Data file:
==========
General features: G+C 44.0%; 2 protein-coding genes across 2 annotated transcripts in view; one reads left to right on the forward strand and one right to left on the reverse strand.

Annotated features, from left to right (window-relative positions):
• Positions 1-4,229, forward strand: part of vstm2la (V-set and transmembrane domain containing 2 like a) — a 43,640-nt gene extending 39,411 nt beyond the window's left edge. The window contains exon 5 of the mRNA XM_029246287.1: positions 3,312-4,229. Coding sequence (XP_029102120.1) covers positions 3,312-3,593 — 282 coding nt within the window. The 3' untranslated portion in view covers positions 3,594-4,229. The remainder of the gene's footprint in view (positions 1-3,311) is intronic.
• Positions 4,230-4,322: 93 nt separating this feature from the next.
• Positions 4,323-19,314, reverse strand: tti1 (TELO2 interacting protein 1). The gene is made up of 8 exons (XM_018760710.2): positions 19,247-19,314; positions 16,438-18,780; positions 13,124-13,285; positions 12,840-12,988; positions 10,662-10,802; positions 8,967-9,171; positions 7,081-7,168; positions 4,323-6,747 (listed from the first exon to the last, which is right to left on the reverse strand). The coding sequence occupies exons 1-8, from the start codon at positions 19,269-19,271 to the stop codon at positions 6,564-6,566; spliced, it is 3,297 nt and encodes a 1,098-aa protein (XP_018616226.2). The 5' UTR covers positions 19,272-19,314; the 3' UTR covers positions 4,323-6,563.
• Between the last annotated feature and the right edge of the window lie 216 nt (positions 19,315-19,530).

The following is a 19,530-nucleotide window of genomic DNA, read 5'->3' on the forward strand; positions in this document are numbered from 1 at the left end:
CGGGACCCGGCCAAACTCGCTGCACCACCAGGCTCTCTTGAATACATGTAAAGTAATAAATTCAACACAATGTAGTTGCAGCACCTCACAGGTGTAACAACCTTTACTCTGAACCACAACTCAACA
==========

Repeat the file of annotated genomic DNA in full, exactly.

General features: G+C 44.0%; 2 protein-coding genes across 2 annotated transcripts in view; one reads left to right on the forward strand and one right to left on the reverse strand.

Annotated features, from left to right (window-relative positions):
• Positions 1-4,229, forward strand: part of vstm2la (V-set and transmembrane domain containing 2 like a) — a 43,640-nt gene extending 39,411 nt beyond the window's left edge. The window contains exon 5 of the mRNA XM_029246287.1: positions 3,312-4,229. Coding sequence (XP_029102120.1) covers positions 3,312-3,593 — 282 coding nt within the window. The 3' untranslated portion in view covers positions 3,594-4,229. The remainder of the gene's footprint in view (positions 1-3,311) is intronic.
• Positions 4,230-4,322: 93 nt separating this feature from the next.
• Positions 4,323-19,314, reverse strand: tti1 (TELO2 interacting protein 1). The gene is made up of 8 exons (XM_018760710.2): positions 19,247-19,314; positions 16,438-18,780; positions 13,124-13,285; positions 12,840-12,988; positions 10,662-10,802; positions 8,967-9,171; positions 7,081-7,168; positions 4,323-6,747 (listed from the first exon to the last, which is right to left on the reverse strand). The coding sequence occupies exons 1-8, from the start codon at positions 19,269-19,271 to the stop codon at positions 6,564-6,566; spliced, it is 3,297 nt and encodes a 1,098-aa protein (XP_018616226.2). The 5' UTR covers positions 19,272-19,314; the 3' UTR covers positions 4,323-6,563.
• Between the last annotated feature and the right edge of the window lie 216 nt (positions 19,315-19,530).

The following is a 19,530-nucleotide window of genomic DNA, read 5'->3' on the forward strand; positions in this document are numbered from 1 at the left end:
CGGGACCCGGCCAAACTCGCTGCACCACCAGGCTCTCTTGAATACATGTAAAGTAATAAATTCAACACAATGTAGTTGCAGCACCTCACAGGTGTAACAACCTTTACTCTGAACCACAACTCAACA